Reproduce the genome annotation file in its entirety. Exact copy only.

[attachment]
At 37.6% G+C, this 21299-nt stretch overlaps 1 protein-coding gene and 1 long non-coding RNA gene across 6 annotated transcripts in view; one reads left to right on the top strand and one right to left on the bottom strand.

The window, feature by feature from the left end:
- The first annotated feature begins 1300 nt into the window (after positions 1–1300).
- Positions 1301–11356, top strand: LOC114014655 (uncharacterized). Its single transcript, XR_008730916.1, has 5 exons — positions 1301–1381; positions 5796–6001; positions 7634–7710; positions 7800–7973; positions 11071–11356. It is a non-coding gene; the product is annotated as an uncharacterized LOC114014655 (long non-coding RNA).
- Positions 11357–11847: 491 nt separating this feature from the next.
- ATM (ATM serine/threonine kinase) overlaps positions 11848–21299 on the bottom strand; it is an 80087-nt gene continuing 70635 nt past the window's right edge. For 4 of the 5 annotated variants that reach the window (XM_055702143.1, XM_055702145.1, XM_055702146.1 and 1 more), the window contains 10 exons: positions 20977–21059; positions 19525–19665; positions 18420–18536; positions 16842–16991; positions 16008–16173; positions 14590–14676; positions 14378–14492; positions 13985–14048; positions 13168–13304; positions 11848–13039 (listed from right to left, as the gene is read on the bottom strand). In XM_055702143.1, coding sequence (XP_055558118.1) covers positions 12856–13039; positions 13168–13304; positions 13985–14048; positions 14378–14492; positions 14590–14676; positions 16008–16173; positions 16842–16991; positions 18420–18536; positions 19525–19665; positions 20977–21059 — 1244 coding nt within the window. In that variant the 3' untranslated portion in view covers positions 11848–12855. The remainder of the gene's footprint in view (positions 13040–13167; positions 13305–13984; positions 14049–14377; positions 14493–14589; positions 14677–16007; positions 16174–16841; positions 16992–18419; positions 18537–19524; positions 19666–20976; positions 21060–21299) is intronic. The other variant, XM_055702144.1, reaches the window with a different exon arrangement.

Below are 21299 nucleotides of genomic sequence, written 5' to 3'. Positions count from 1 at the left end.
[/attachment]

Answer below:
At 37.6% G+C, this 21299-nt stretch overlaps 1 protein-coding gene and 1 long non-coding RNA gene across 6 annotated transcripts in view; one reads left to right on the top strand and one right to left on the bottom strand.

The window, feature by feature from the left end:
- The first annotated feature begins 1300 nt into the window (after positions 1–1300).
- Positions 1301–11356, top strand: LOC114014655 (uncharacterized). Its single transcript, XR_008730916.1, has 5 exons — positions 1301–1381; positions 5796–6001; positions 7634–7710; positions 7800–7973; positions 11071–11356. It is a non-coding gene; the product is annotated as an uncharacterized LOC114014655 (long non-coding RNA).
- Positions 11357–11847: 491 nt separating this feature from the next.
- ATM (ATM serine/threonine kinase) overlaps positions 11848–21299 on the bottom strand; it is an 80087-nt gene continuing 70635 nt past the window's right edge. For 4 of the 5 annotated variants that reach the window (XM_055702143.1, XM_055702145.1, XM_055702146.1 and 1 more), the window contains 10 exons: positions 20977–21059; positions 19525–19665; positions 18420–18536; positions 16842–16991; positions 16008–16173; positions 14590–14676; positions 14378–14492; positions 13985–14048; positions 13168–13304; positions 11848–13039 (listed from right to left, as the gene is read on the bottom strand). In XM_055702143.1, coding sequence (XP_055558118.1) covers positions 12856–13039; positions 13168–13304; positions 13985–14048; positions 14378–14492; positions 14590–14676; positions 16008–16173; positions 16842–16991; positions 18420–18536; positions 19525–19665; positions 20977–21059 — 1244 coding nt within the window. In that variant the 3' untranslated portion in view covers positions 11848–12855. The remainder of the gene's footprint in view (positions 13040–13167; positions 13305–13984; positions 14049–14377; positions 14493–14589; positions 14677–16007; positions 16174–16841; positions 16992–18419; positions 18537–19524; positions 19666–20976; positions 21060–21299) is intronic. The other variant, XM_055702144.1, reaches the window with a different exon arrangement.

Below are 21299 nucleotides of genomic sequence, written 5' to 3'. Positions count from 1 at the left end.